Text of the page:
The part that keeps you drinking

Over the years – before finally being able to take control – I wanted to stop or reduce my drinking more often that I can remember. A night out which resulted in an argument with my partner, waking up with a furry tongue or being too tired to go to work often made me seriously question the amount I was drinking. And I would resolve to do something about it. And then…

I wouldn’t. Despite waking up that morning feeling full of the joys and motivated enough to take action, by the time the sun was going down (or well before, depending on the time of year), I’d cave and get the wine in. Why?

Psychologically, it’s called ‘cognitive dissonance’ – an internal conflict which kicks in strongly when a person’s beliefs contradict with the situation and evidence which is in front of them. Cognitive dissonance is stressful and it’s often easier to go with the old ways and beliefs than to go for a full on challenge. When you add the addictive nature of alcohol to the mix, and the strong psychological and physiological drive to continue with drinking, you can understand why it’s very difficult to resolve this conflict by simply going with the ‘positive’ or sensible decision.

With the help of my therapist, I managed to have a good look at the part which kept me drinking – despite how many alcohol free options I had in my fridge. This drinking part believed that life was difficult and that I found it difficult to cope. It believed that alcohol was a magical fuel, which could allow me to work harder and faster than other people – whether I used it to help me paint a room, get through the really boring task of preparing the family meal or access my creative side when I wanted to write something. Alcohol also acted as my red medicine, numbing me to the depression and anxiety which crept up on me on a daily basis. This drinking part not only believed that I couldn’t get through the day without booze, it also believed that I wasn’t really good enough to get through life without booze. I would look at other people and feel ‘different’. Despite having a great mix of experience, qualifications and good feedback from people, I had an underlying belief that I couldn’t really have THAT great a life – and I used alcohol to keep me down, where I belonged.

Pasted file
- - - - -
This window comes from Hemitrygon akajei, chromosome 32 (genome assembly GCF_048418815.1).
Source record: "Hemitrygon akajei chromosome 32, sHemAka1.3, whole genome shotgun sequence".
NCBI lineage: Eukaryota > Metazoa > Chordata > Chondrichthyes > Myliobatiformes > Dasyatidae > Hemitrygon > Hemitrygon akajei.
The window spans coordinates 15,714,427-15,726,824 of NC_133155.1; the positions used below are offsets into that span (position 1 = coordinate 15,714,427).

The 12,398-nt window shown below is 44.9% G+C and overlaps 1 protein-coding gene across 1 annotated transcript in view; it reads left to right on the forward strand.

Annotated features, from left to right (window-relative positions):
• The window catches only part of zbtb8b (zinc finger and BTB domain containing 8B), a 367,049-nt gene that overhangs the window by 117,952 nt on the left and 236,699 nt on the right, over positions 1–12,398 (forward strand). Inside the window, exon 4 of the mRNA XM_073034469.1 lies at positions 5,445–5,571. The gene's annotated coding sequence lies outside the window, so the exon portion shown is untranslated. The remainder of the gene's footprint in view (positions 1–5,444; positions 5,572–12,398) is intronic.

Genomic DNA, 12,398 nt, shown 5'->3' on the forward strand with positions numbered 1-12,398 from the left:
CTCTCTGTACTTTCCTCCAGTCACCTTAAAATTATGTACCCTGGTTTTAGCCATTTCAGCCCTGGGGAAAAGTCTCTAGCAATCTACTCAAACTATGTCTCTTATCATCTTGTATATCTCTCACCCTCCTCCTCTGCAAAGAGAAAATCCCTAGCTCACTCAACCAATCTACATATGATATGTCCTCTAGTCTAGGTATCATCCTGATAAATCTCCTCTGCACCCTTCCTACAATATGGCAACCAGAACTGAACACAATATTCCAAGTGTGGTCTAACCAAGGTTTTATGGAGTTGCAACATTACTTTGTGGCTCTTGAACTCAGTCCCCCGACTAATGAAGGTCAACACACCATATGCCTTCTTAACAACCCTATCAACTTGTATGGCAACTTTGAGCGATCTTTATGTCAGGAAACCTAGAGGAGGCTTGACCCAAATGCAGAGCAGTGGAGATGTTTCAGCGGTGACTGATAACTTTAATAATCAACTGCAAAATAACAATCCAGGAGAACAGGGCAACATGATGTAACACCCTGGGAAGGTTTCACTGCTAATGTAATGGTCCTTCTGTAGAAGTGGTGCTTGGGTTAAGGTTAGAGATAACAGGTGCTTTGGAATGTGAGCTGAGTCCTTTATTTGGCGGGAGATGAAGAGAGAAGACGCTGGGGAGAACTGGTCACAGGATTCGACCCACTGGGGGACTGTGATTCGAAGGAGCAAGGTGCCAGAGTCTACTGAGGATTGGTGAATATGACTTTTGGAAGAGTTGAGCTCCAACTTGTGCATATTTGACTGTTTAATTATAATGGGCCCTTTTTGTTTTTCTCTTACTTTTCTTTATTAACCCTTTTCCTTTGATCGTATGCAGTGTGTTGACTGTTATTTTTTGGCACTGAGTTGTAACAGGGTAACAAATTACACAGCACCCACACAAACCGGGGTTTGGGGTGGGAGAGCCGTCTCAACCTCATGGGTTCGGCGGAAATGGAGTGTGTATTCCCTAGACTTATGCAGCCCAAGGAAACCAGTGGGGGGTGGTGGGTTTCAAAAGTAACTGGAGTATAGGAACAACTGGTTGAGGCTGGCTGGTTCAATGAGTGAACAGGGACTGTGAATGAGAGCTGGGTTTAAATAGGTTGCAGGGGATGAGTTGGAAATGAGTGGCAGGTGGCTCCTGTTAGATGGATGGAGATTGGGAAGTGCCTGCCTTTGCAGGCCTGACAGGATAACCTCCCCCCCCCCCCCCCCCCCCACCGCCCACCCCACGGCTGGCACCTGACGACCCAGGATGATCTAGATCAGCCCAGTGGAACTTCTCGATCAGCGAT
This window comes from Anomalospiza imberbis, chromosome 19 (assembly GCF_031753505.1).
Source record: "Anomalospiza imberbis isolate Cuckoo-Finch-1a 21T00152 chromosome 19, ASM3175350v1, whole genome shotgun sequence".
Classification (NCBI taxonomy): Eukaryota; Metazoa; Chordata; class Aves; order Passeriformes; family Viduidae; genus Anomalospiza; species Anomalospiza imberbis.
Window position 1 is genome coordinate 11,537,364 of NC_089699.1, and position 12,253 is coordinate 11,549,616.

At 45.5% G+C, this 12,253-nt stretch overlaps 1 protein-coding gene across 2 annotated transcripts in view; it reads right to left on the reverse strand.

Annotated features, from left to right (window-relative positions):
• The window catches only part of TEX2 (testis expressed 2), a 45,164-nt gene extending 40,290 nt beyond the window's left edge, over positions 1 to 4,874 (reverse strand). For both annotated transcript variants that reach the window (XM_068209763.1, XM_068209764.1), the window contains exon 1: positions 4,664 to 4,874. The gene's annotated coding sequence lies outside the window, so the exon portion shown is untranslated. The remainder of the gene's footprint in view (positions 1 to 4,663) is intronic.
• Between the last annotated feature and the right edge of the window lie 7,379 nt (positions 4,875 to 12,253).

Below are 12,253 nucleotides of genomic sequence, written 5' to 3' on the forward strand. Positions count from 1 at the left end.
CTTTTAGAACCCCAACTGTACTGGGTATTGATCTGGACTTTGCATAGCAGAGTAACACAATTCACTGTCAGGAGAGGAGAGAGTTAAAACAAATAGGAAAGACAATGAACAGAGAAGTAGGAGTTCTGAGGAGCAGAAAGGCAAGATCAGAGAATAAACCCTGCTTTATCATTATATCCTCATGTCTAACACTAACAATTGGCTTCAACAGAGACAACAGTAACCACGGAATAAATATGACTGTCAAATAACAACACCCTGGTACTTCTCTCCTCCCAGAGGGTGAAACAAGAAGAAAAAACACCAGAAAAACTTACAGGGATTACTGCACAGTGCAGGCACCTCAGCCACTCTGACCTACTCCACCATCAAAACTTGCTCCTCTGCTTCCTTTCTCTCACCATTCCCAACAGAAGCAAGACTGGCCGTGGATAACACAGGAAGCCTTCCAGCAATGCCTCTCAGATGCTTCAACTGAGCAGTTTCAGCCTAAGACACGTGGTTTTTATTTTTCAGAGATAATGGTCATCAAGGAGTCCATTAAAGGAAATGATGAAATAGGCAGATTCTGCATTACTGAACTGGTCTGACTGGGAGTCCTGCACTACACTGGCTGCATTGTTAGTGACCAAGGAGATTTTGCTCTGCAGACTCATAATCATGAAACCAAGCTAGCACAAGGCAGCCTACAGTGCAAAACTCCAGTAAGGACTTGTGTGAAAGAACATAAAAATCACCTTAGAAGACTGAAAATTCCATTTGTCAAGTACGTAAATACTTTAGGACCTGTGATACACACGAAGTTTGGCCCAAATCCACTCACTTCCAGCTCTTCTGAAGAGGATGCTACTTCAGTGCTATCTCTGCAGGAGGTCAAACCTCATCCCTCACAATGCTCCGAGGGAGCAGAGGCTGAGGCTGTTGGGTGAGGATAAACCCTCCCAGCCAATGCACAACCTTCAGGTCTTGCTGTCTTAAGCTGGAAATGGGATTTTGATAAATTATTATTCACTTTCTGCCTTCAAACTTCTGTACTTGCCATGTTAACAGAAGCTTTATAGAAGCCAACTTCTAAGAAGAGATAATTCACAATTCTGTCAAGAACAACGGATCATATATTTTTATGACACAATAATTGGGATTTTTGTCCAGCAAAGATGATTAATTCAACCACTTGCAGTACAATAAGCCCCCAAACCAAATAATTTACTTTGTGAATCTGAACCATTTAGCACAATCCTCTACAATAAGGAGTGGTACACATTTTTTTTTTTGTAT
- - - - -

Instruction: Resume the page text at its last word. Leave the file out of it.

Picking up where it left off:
So despite my logical voice telling me that I could achieve more if I didn’t drink, that I would be healthier and have more opportunities and that I had loads of good reasons to stop, I kept drinking because I believed I didn’t REALLY deserve that amazing life and I couldn’t cope with what life repeatedly threw up at me.

During the early days of stopping it was very hard to override that part. It needed a lot of reassurance that it would be ok, that I would look after it and that I didn’t hate it. I appreciated that it had tried to help me overcome earlier difficulties from my childhood by identifying a substance which it thought helped me cope. There were days when I was exhausted from the effort of communicating with this part instead of using alcohol to feed it or shut it up.

Eventually, I learned that it was possible to get through the day without alcohol. That it was ok to be upset or anxious without having to drown these feelings. I learned to communicate and comfort that part of myself, to listen to it and to look after it in ways which were healthy and nurturing. By increasing my awareness, the self-destructive drinking part slowly transformed into a part which could express when it was sad or stressed, and which was responded to with kindness and attention.